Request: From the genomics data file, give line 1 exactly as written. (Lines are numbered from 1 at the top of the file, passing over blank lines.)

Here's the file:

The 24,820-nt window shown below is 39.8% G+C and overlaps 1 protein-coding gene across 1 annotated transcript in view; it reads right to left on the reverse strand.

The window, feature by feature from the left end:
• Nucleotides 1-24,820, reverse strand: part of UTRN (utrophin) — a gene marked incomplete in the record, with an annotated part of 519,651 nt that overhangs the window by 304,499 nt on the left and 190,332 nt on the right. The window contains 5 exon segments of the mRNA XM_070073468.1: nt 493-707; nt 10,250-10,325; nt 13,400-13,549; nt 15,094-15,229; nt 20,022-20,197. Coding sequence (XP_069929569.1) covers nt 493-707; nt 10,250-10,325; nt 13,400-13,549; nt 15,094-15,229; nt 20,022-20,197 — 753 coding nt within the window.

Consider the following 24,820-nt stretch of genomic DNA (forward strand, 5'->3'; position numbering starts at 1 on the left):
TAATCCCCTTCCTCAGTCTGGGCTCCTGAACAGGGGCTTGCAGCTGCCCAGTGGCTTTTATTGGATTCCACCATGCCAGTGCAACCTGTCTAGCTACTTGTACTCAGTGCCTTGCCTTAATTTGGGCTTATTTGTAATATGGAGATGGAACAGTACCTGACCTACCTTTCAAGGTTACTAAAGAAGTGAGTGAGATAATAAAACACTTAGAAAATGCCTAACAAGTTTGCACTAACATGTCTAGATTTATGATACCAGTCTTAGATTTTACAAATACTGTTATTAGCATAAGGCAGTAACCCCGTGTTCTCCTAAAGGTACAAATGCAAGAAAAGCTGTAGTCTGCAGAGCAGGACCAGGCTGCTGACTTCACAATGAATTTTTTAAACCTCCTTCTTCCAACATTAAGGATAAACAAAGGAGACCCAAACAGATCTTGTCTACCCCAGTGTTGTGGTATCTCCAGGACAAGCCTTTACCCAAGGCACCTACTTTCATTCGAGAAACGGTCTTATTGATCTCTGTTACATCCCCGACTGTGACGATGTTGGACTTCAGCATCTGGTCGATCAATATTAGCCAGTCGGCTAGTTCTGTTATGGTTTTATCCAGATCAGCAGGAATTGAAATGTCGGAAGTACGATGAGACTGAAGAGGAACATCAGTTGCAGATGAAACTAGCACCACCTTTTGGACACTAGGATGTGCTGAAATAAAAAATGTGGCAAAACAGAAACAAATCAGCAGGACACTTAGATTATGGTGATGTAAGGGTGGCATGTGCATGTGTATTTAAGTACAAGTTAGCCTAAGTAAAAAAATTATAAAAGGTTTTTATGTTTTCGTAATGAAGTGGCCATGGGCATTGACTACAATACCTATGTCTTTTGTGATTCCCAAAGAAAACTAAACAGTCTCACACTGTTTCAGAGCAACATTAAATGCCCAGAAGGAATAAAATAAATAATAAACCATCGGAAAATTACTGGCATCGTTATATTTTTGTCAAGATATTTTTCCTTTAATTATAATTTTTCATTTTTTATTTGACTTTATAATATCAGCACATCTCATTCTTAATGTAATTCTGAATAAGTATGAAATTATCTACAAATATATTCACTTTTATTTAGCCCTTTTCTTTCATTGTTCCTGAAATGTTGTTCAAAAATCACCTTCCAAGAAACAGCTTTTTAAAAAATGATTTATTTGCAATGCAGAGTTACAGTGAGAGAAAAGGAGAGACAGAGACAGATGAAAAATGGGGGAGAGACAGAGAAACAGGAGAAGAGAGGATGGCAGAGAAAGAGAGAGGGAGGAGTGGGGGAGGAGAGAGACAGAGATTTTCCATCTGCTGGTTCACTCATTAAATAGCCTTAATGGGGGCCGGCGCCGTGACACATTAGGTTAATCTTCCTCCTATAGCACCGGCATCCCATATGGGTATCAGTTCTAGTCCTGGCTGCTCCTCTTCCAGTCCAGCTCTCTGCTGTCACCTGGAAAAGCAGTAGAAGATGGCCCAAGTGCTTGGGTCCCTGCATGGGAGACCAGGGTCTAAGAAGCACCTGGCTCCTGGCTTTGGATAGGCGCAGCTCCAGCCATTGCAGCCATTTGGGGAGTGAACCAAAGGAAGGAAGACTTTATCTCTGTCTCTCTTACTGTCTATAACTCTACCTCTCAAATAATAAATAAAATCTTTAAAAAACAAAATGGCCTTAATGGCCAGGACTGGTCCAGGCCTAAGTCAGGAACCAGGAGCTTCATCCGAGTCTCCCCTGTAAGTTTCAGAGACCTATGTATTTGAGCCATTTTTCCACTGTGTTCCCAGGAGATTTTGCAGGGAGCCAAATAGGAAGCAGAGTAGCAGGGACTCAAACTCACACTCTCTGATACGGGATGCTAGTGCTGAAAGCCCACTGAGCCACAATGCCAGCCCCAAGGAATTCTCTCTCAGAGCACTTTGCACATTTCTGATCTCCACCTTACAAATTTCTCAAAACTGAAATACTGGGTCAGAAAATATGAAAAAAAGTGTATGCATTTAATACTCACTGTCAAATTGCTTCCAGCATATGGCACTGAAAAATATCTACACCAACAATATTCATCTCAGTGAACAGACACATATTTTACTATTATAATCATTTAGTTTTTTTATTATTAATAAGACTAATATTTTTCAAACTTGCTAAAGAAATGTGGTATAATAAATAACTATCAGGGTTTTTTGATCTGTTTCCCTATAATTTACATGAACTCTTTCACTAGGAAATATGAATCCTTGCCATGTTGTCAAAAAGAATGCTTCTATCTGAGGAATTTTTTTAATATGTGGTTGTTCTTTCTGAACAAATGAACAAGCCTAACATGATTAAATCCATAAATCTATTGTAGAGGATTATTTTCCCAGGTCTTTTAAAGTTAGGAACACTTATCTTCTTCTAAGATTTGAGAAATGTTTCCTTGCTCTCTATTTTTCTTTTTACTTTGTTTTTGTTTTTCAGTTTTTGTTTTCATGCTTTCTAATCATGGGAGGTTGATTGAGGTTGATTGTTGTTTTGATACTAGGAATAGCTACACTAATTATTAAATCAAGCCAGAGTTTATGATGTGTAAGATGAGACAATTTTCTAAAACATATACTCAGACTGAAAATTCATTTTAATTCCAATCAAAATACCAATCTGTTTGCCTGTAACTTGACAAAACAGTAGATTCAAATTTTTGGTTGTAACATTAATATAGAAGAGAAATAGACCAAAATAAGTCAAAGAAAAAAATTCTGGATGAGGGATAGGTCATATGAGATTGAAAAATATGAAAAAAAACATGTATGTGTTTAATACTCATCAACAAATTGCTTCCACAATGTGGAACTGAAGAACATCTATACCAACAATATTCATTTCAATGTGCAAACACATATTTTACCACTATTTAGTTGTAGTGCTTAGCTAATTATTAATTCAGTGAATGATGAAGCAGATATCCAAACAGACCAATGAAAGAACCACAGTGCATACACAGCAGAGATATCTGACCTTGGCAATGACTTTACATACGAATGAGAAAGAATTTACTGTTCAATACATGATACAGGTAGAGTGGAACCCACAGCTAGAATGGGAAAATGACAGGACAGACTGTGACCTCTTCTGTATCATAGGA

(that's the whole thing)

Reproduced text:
The 24,820-nt window shown below is 39.8% G+C and overlaps 1 protein-coding gene across 1 annotated transcript in view; it reads right to left on the reverse strand.